SEC Appointment Of In-House Judge “Likely Unconstitutional”


Secruities and Exchange Commission could face potential problems after a federal court ruled that its appointment of an in-house judge to preside over administrative insider trading cases was “likely unconstitutional.” update profiles what could turn into a legal brouhaha as the SEC’s recent strategy to use internal arbitrators could prove to be a major conflict of legal interest, as U.S. District Judge Leigh Martin May’s decision Monday that the SEC may not have the authority to divert such cases from regular courts halted its action against a Georgia real-estate developer. Charles Hill was accused of profiting from trades made after he received a tip from a friend. He sued in Atlanta federal court to block the administrative action. provides a comprehensive global database directory with information for thousands of broker-dealer firms in more than 30 countries throughout the free market world.

The SEC has increasingly been using its five administrative-law judges to hear its cases, rather than sending them to federal court, legal experts said. Although the ruling was preliminary, and won’t necessarily be duplicated in other federal courts, it could have ramifications for other SEC cases and potentially other federal agencies.

The decision is the first by a federal judge to find the SEC’s in-house tribunal could breach the Constitution. Previous constitutional challenges to the SEC’s system of judges, based on different legal arguments, have been inconclusive or unsuccessful.

To read more, check out this article by the WSJ.

Technology Lets Everyone Be Their Own BrokerDealer blog update courtesy of

One app is making it their mission to let everyone become their very own BrokerDealer with the use of their iPhone.

Robinhood, an iOS app that is going live in the App Store on Thursday. Robinhood uses swipes and taps to make trading stocks feel more like checking your email. Available just on iPhones (for now), the app re-imagines the brokerage as a mobile-only enterprise that fits in your pocket, where you keep the rest of your money. Whether making trades as accessible as Facebook updates is a good idea or not, the era of Touch-ID trading has arrived.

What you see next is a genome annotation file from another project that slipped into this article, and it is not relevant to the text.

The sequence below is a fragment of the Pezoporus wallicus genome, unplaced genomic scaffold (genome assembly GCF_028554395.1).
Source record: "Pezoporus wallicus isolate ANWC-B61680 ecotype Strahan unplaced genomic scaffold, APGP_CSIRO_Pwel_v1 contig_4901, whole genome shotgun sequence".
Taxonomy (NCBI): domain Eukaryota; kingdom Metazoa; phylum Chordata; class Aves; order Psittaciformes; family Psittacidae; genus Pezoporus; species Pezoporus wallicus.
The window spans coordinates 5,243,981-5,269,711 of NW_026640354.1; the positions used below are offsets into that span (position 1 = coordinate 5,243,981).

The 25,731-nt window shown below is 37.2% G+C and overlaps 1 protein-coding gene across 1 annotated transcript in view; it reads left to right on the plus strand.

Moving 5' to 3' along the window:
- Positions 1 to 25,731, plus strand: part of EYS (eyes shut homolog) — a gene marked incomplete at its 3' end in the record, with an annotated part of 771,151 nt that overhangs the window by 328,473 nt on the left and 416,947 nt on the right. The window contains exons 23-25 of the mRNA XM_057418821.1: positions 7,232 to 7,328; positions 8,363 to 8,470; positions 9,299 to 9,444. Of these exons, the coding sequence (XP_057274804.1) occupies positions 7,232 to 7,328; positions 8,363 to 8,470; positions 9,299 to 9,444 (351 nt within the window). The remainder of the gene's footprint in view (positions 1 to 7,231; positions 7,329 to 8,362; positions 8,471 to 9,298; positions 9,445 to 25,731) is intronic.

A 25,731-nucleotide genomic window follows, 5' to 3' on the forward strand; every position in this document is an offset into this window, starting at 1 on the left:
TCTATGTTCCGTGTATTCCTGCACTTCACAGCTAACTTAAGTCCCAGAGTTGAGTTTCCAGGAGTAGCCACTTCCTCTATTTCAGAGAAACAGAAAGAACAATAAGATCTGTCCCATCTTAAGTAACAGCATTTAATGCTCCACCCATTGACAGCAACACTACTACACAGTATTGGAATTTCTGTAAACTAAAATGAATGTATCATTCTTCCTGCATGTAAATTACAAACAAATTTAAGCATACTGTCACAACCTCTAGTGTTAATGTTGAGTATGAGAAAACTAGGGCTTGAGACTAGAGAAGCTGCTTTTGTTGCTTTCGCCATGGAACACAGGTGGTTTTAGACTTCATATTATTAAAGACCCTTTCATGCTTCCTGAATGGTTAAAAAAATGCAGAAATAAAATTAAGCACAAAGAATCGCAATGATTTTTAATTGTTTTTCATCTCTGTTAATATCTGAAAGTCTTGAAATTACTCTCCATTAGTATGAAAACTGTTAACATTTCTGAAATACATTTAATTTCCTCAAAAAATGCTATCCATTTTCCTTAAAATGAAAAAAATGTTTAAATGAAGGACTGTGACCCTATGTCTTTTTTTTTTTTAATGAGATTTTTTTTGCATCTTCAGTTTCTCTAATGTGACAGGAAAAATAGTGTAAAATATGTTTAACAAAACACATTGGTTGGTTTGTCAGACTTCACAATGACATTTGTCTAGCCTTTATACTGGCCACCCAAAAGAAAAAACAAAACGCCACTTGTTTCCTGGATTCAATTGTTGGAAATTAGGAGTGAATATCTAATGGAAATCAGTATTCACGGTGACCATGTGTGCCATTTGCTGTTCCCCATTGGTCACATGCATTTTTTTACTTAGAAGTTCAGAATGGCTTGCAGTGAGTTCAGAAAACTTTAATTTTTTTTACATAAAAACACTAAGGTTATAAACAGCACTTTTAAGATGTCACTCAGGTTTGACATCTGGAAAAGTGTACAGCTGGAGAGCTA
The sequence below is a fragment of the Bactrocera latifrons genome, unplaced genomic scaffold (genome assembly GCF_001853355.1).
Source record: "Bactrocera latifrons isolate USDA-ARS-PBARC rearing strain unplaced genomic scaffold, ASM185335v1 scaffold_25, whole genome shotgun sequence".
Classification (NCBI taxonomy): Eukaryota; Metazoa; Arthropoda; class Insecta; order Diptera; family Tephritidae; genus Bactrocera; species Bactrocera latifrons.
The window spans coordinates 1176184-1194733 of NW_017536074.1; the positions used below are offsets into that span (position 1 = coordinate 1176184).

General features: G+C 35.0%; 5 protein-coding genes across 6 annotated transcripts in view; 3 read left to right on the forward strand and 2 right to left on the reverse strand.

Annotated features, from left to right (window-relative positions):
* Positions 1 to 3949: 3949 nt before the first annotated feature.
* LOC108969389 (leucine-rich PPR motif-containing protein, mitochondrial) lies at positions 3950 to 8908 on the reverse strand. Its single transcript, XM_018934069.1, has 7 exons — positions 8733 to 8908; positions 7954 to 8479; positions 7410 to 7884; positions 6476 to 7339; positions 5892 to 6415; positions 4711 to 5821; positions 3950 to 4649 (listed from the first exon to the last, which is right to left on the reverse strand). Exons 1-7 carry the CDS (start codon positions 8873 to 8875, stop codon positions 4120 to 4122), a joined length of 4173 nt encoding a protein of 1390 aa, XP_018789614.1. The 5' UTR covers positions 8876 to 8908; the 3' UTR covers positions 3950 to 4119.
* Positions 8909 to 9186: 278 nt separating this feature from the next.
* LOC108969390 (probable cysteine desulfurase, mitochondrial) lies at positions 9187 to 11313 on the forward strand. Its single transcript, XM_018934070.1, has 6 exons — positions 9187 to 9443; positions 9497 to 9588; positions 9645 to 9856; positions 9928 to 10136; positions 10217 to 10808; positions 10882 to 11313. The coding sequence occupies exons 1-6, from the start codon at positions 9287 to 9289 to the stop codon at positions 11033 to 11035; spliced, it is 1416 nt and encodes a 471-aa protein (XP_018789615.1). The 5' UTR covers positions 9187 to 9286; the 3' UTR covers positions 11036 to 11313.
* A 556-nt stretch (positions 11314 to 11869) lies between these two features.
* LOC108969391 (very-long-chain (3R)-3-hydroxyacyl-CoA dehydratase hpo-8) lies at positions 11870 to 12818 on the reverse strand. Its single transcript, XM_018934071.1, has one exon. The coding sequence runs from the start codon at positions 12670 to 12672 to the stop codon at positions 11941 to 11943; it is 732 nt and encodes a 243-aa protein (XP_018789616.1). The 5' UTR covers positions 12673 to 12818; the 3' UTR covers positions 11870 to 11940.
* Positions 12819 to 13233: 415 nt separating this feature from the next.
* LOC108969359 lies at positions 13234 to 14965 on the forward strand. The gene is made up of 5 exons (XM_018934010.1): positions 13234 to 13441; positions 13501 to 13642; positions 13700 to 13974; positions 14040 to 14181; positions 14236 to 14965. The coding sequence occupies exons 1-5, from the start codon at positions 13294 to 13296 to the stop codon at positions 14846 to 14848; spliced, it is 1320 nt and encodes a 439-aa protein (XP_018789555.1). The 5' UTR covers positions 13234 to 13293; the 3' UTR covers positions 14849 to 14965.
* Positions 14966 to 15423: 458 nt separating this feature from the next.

“We think it’s not a particularly engaging activity for a lot of people,” Robinhood co-founder Baiju Bhatt says of investing in the stock market. That alienation afflicts people in their 20s especially, Bhatt says. “If people don’t think about their finances and get involved with building a financial trajectory early in life, it’s kind of a substantial problem.”

In its run-up to launch, Robinhood has amassed a waitlist of a half-million would-be users, according to Bhatt.

Ease of access and understanding is meant to make Robinhood compulsively engaging for a new generation of investors that don’t find the stock market very accessible from the mobile screens at the center of their lives. It took me five minutes to sign up for an account, including a simple username-and-password interface for linking my bank account—no blank checks or routing numbers. The only lag time so far is waiting for the money to transfer into my trading account, which could take up to three business days, according to the app. Accounts do not require a minimum (1)

“As soon as people made one trade, we saw that they became daily users of the app,” co-founder Vlad Tenev says of Robinhood’s beta testers. On average, they started opening the app an average of twenty times per week, he says. “It’s more similar to looking at your email or your Twitter than, say, a banking or finance app.”

As the product develops over time, Bhatt says Robinhood will include features inspired by behavioral economics to nudge users toward smarter ways of managing their money.

But more important than teaching, he says, is letting new entrants to the market learn for themselves, to feel like their money is their own to use, move, and manage. “There’s just something very, very satisfying feeling like I have my investments right there in my pocket.”
For the complete article from click here.

Ex-LPL broker pays up defrauding clients blog post courtesy of and Mason Bradwell 



A former LPL Financial broker has been ordered to pay nearly $2 million in disgorgement and penalties after being accused of bilking clients of nearly $1.7 million. Continue reading